International and local organisations yesterday congratulated women in Ghana and across the world on the occasion of this year’s International Women’s Day celebration with the theme: “DigitALL: Innovation and technology for gender equality”.
In a brief message on behalf of the United Nations (UN) System in Ghana, the Resident Coordinator, Mr Charles Abani, renewed the UN’s commitment to work with the government, civil society organisations and other national partners and the people of Ghana to enhance the safety, inclusivity and equitability of the digital world.
“We congratulate the Government of Ghana, the Ministry of Gender, Children and Social Protection and everyone involved in addressing the gender digital divide and increase the access of women and girls to technology, including their recognition as a pivotal force to our digital future.”
The theme for this year, he said was especially significant as the world now grappled to employ new approaches to re-build all aspects of development after the unprecedented challenges presented by the COVID-19 global pandemic.
“During COVID with its attendant restrictions, the gender digital divide and inequality became apparent, especially in sub-Saharan Africa including Ghana.”
The Planned Parenthood Association of Ghana (PPAG) said on its part the day presented an opportunity to celebrate the progress made towards gender equality and in furtherance, a time for reflections on the challenges that still remain.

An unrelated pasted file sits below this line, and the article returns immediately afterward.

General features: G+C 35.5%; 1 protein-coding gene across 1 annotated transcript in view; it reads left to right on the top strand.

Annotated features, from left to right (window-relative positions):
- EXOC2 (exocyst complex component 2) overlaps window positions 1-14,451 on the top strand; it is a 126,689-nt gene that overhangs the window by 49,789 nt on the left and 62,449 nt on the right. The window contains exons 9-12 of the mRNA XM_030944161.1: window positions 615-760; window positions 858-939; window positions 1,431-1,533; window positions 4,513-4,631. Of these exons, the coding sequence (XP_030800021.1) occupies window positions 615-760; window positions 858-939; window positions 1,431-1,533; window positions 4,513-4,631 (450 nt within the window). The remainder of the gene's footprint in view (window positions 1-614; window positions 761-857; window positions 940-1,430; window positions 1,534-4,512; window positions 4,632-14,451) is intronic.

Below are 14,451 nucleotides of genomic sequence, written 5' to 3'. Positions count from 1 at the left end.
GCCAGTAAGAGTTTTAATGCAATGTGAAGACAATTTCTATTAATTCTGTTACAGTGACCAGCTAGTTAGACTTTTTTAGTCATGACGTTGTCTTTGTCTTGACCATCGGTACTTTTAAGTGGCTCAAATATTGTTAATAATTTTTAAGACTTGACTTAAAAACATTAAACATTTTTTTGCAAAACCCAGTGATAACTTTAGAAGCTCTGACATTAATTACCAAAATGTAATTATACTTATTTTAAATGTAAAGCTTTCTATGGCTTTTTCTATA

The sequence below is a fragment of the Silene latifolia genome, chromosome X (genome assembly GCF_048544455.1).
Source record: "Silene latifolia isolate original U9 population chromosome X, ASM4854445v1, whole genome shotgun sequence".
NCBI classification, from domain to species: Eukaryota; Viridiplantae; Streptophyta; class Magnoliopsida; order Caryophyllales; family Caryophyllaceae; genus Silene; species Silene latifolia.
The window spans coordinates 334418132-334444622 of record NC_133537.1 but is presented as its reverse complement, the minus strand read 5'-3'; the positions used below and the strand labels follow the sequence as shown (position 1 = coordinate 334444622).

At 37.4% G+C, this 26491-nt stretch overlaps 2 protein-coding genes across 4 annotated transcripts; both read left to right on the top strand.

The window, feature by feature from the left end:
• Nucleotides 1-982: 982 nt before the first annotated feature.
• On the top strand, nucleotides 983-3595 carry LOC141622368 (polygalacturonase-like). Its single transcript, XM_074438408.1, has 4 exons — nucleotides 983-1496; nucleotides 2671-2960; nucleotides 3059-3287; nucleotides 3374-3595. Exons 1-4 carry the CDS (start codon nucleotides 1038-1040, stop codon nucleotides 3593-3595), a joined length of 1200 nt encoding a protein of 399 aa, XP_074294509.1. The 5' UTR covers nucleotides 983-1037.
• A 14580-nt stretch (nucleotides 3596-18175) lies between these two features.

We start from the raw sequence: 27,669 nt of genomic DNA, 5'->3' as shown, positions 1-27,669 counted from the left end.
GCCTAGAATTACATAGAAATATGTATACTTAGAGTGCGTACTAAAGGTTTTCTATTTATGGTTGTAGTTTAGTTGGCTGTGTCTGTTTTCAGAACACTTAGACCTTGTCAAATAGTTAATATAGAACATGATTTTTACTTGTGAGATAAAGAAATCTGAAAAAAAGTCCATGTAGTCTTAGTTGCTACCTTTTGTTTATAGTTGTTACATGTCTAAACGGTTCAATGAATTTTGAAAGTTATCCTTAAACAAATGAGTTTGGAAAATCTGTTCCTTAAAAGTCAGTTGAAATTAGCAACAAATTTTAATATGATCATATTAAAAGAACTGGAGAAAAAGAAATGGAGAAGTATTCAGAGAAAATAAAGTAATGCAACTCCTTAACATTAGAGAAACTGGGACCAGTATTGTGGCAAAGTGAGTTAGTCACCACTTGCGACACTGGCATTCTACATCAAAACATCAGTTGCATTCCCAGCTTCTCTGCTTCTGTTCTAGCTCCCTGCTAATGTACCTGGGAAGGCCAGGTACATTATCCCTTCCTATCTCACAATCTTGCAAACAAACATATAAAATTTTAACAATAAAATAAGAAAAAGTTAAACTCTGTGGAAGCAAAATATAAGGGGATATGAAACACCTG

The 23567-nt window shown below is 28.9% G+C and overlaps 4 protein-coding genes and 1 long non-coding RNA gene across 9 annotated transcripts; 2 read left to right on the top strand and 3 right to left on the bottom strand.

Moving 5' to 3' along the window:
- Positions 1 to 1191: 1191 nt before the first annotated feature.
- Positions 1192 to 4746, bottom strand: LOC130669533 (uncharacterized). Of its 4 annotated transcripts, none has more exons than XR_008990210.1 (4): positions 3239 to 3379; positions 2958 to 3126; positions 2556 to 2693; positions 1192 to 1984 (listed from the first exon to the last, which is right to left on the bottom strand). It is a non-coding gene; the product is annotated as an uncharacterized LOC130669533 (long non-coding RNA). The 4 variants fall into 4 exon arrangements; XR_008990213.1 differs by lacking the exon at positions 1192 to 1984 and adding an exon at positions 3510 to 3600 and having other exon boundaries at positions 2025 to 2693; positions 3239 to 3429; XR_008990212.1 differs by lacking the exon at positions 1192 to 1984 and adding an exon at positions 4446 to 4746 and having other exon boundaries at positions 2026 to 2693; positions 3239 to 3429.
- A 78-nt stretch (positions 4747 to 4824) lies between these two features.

“The PPAG has over the years leveraged the digital ecosystem in Ghana as a potent approach to reach millions of women and adolescent girls with Sexual Reproductive Health Rights (SRHR) information and services to augment the provision of health at physical health facilities across Ghana,” Ms Abena Adubea Amoah, Executive Director, said in a statement to mark the day.
Women, she said were increasingly being recognised as more vulnerable to reproductive health challenges than men, adding this results from the fact that most SRH issues such as pregnancy, maternal mortality/mobility, family planning among others affect mostly women and adolescent girls.
The Hope For Future Generations (HFFG), a national community-based organisation, emphasised the need for the empowerment of women and girls, including those with disabilities in Ghana, to promote inclusion and gender equality, and to ensure that they are not left out in the digital space.
The HFFG’s Executive Director, Dr Mrs Cecilia Lodonu-Senoo, said HFFG would accelerate efforts toward achieving SDGs and help address the growing digital gender divide in the context of digital skills and access to technologies by women and girls.
“Every Ghanaian woman or girl has the right to live a healthy, productive, independent, and dignified life stressing that as a nation, we must look at how we can empower and assist them to take advantage of digital platforms and assistive technology to participate in conversations, build their careers and advance the progress of their constituents.”
The Ghana Integrity Initiative (GII) said one of the major obstacles that have plagued the achievement of gender parity in decision-making was corruption, adding that there was considerable evidence that corruption disproportionately affects women more than men.
BY NORMAN COOPER
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